* Kitchen/Dining Room: For kitchens or dining rooms, the ideal solution is a two-piece hood that can be attached either at the front or at the back of the room. This will provide both light and ventilation for your food preparation area. The two pieces of the hood should be securely fastened to the wall at the appropriate places using stainless steel screws or hooks. The hood’s frame should be firmly supported by sturdy frame legs and trays.
* Upcoming Trend: Dual-Purpose Hoods. Since the demand for dual-purpose hoods has become very popular, manufacturers are coming up with more efficient and stylish designs for this market segment. For example, there are now fully ventilated hoods that provide adequate lighting and air conditioning for bathrooms and kitchens. Another attractive option is the hood that has both a fan and light mechanism. These have the potential to be perfect for homes with older children who have to share the kitchen with older siblings.
* High-Efficiency Radiator: A high-efficiency radiator can make a huge difference in your overall efficiency rating of the kitchen. You may be surprised at how much better your kitchen performs during summer and winter, especially during the hot months of the year when the natural air conditioning that your house should be able to provide often fails to do so. A high-efficiency radiator helps combat that by pulling in fresh outside air from outdoors, as well as replacing some of the heated air inside your home with the fresh outdoor air. This will dramatically improve your home’s ability to cool down during the summer while providing you with excellent ventilation in your kitchen/dining room during the winter months.
* Recirculating Hood With a Single Filter. One of the advantages of a kitchen/dining room hood system is that it should come with a filter basket. The filter basket acts as the main filtering unit of the entire system. The filter basket should remove the majority of dust, odor, smoke, grease, and pollen particles from the air, as well as the exhaust fumes from cooking. The airflow through the system is then routed to another set of filters, which are used to remove any remaining water vapor in the air from your kitchen, or the kitchen itself, and to filter out any airborne contaminants. (Note: Many newer “green” models have a replaceable filter basket, to improve air quality in your home.)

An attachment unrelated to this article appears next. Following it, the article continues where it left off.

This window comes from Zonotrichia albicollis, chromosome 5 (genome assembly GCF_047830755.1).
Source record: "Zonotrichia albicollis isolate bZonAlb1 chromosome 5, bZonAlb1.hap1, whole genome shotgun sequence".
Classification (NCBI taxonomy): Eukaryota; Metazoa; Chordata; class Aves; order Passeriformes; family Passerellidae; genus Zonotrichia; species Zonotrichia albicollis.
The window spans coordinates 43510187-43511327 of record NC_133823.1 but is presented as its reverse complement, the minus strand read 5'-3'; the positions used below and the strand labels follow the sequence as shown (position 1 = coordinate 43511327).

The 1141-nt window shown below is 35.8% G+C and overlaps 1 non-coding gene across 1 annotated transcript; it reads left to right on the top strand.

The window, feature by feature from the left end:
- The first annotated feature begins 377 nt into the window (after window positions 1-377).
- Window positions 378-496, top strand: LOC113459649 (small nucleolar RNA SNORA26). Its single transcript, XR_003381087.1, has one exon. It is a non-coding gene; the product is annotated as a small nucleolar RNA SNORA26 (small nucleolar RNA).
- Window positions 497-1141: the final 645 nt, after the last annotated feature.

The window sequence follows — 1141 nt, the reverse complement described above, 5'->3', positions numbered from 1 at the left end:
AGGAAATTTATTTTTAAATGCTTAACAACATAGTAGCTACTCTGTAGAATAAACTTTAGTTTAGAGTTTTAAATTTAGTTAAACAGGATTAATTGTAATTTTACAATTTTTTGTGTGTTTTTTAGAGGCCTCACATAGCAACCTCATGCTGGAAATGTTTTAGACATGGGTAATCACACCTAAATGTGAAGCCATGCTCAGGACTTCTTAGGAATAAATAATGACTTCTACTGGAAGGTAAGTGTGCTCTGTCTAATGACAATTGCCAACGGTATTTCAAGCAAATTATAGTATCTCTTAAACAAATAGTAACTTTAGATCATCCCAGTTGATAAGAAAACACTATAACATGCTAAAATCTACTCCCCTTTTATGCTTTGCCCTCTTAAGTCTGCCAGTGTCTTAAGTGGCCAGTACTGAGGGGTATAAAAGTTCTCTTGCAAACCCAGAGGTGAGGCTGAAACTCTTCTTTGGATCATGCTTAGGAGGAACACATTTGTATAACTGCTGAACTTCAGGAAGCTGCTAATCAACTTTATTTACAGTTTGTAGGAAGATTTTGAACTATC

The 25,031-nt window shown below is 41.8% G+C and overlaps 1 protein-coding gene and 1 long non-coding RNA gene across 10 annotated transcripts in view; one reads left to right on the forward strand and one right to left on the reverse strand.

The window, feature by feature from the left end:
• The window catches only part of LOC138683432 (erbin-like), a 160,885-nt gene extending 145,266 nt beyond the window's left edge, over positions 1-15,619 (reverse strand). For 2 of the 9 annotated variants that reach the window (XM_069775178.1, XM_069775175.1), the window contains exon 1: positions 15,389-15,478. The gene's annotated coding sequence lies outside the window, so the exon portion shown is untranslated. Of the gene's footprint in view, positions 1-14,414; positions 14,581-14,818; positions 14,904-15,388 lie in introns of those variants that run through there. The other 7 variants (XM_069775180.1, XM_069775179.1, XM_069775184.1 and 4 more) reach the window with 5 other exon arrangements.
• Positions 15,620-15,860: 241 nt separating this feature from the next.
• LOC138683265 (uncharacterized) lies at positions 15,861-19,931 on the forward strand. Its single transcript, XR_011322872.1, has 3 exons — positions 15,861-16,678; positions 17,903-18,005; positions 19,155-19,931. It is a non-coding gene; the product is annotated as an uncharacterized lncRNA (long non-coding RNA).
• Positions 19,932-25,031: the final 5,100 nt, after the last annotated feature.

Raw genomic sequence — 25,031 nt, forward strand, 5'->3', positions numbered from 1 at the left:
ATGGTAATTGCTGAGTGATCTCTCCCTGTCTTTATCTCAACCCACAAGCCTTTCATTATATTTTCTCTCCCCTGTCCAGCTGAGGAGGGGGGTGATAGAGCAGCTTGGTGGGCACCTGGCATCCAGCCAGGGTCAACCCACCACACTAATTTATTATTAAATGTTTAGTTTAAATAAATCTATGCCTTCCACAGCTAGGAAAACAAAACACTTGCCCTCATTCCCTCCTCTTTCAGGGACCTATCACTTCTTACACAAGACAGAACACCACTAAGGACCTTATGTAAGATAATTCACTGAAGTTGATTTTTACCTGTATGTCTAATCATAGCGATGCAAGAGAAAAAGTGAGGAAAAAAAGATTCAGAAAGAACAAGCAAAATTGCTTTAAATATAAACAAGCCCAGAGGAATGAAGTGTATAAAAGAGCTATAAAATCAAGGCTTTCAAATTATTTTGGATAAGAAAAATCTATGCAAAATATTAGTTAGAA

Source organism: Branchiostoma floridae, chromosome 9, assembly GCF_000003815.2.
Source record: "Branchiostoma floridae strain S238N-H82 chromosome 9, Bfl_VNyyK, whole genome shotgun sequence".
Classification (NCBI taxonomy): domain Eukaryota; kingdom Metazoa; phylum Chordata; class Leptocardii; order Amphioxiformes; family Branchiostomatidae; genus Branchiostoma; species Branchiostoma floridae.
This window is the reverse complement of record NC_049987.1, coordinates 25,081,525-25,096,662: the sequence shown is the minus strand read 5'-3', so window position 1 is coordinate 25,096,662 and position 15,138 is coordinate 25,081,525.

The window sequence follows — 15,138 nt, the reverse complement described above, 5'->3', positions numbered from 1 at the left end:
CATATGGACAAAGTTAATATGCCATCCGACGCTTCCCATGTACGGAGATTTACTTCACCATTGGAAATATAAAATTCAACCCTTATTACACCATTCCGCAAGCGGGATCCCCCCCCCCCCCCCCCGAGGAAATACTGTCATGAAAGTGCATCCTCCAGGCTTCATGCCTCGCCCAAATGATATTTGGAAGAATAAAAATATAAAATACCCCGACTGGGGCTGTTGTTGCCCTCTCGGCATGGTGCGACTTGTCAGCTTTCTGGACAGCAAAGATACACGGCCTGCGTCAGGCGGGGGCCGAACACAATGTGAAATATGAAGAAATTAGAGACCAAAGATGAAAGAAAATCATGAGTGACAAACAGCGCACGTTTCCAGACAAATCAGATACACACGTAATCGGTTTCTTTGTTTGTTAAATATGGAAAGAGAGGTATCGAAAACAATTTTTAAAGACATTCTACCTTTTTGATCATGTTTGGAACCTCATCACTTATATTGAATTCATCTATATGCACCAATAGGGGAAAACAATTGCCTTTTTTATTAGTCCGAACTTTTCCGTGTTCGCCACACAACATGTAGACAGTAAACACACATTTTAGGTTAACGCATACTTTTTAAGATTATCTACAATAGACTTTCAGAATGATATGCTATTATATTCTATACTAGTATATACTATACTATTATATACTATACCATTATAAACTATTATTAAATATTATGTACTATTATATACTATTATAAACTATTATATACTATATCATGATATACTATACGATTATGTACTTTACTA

* Ceiling Fans With a Single Filter. Ceiling fans that are equipped with a single filter, usually ducted directly into the kitchen area, can help remove air pollution in your kitchen. These fans tend to circulate air more efficiently than ceiling fans, due to the fact that they pull in much more air than they push out. If you use a good-quality ceiling fan with this technology, you can eliminate up to 60% of indoor air pollution. Not only does this save you money on energy and utility bills, but it can also improve the health of your family members.
* Compact Heating and Cooling Methods. The growing popularity of electric heating and air conditioning units means that homeowners are now able to install small “zone” units throughout their homes, instead of having to duct large amounts of air to each zone. A compact, window-mounted electric heating or cooling unit is especially efficient for kitchens and small bathrooms where one or two zones may not be needed.
* Ventilation and Exhaust Fan Systems. In older homes, a kitchen exhaust fan was installed in your kitchen duct system, to take fresh air out of the home. This can be a very effective ventilation system but is often inadequate for kitchens in some parts of the country, such as the Southeast. Newer gas ranges have exhaust fans that pull fresh air outside the house, through vents that are located at the bottom of the chimney. (This vent is often visible from the inside.) A kitchen exhaust fan is still a good choice for older homes if you are looking for an effective ventilation system.
* Ceiling Fans. Many new homes have new-style ceiling fans that pull the hot air from your kitchen out into the room and pull fresh air in through the ceiling fan blades. These fans can be energy-efficient, but may not be the best choice if you are trying to keep your kitchen from being too warm, because they are not capable of pulling air in from all directions. (They work best in conjunction with a properly vented exhaust fan.)
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